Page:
Cancer Institute A national cancer institute
designated cancer center

Joseph Shrager

Publication Details

  • Myosin heavy chain and physiological adaptation of the rat diaphragm in elastase-induced emphysema RESPIRATORY RESEARCH Kim, D. K., Zhu, J. L., Kozyak, B. W., Burkman, J. M., Rubinstein, N. A., Lankford, E. B., Stedman, H. H., Nguyen, T., LEVINE, S., Shrager, J. B. 2003; 4 (1)

    Abstract:

    Several physiological adaptations occur in the respiratory muscles in rodent models of elastase-induced emphysema. Although the contractile properties of the diaphragm are altered in a way that suggests expression of slower isoforms of myosin heavy chain (MHC), it has been difficult to demonstrate a shift in MHCs in an animal model that corresponds to the shift toward slower MHCs seen in human emphysema.We sought to identify MHC and corresponding physiological changes in the diaphragms of rats with elastase-induced emphysema. Nine rats with emphysema and 11 control rats were studied 10 months after instillation with elastase. MHC isoform composition was determined by both reverse transcriptase polymerase chain reaction (RT-PCR) and immunocytochemistry by using specific probes able to identify all known adult isoforms. Physiological adaptation was studied on diaphragm strips stimulated in vitro.In addition to confirming that emphysematous diaphragm has a decreased fatigability, we identified a significantly longer time-to-peak-tension (63.9 +/- 2.7 ms versus 53.9 +/- 2.4 ms). At both the RNA (RT-PCR) and protein (immunocytochemistry) levels, we found a significant decrease in the fastest, MHC isoform (IIb) in emphysema.This is the first demonstration of MHC shifts and corresponding physiological changes in the diaphragm in an animal model of emphysema. It is established that rodent emphysema, like human emphysema, does result in a physiologically significant shift toward slower diaphragmatic MHC isoforms. In the rat, this occurs at the faster end of the MHC spectrum than in humans.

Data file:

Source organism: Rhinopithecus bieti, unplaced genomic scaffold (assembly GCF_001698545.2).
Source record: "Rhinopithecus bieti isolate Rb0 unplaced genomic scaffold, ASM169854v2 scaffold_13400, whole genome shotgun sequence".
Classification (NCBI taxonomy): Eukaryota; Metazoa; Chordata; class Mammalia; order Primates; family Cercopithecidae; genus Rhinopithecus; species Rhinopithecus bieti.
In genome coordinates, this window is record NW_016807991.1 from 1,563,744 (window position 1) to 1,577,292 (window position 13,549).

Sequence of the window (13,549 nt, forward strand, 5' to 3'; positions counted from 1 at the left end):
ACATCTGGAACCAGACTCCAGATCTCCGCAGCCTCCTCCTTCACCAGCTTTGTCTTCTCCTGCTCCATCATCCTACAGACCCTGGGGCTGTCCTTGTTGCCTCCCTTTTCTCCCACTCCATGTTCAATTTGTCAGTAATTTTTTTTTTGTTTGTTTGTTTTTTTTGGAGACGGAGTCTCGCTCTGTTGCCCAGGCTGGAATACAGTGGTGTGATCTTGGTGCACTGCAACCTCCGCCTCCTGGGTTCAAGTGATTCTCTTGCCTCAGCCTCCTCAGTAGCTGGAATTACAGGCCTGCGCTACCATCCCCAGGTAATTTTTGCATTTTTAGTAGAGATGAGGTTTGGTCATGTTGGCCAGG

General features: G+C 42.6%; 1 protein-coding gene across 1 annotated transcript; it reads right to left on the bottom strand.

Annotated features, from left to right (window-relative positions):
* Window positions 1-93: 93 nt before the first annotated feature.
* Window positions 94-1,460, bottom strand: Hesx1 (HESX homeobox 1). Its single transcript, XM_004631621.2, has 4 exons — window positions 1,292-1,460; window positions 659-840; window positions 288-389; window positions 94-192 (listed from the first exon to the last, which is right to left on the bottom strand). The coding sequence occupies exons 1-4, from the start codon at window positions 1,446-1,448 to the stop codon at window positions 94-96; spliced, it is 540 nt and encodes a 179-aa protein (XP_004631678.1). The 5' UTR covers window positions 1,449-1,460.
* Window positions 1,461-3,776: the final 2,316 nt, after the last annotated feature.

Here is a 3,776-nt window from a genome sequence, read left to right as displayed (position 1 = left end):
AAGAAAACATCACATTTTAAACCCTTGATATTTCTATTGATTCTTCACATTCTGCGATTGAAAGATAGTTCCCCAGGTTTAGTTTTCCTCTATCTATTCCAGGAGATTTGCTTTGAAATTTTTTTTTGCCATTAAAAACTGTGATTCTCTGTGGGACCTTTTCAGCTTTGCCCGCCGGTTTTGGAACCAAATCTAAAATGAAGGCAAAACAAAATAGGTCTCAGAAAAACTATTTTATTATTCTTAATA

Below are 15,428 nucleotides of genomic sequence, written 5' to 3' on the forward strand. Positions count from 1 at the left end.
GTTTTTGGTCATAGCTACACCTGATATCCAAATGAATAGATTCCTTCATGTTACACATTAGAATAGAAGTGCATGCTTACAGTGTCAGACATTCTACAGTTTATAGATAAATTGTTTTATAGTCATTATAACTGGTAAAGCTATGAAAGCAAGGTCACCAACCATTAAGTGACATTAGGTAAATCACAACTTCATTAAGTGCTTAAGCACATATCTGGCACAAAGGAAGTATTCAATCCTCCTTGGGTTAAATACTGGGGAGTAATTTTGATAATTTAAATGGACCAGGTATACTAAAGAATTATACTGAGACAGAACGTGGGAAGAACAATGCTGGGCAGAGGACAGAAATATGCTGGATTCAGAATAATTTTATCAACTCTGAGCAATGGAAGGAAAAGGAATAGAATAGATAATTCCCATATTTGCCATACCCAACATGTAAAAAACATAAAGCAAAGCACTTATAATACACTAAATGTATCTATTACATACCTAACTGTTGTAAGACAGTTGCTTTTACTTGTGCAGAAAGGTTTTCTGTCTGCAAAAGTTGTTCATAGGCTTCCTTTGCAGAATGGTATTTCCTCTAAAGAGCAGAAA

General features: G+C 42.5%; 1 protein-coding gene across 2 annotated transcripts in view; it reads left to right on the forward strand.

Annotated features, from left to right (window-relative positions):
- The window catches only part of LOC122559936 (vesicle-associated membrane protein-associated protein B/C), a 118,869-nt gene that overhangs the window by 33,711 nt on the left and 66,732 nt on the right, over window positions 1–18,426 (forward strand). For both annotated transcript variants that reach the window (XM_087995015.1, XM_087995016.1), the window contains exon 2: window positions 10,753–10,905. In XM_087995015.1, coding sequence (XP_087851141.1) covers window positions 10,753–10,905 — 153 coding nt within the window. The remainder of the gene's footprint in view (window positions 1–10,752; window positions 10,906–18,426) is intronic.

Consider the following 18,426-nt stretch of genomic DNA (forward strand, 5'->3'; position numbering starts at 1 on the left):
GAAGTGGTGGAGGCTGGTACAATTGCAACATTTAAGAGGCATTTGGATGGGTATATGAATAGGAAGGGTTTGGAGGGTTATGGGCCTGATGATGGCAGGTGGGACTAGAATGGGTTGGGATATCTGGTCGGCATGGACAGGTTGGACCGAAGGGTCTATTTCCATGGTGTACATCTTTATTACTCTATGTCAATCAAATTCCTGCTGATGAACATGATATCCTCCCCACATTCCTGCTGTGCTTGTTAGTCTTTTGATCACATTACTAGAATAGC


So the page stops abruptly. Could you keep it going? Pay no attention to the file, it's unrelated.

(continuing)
View details for Web of Science ID 000181146600001

    View details for PubMedID 12617755

Stanford Medicine Resources:

Footer Links: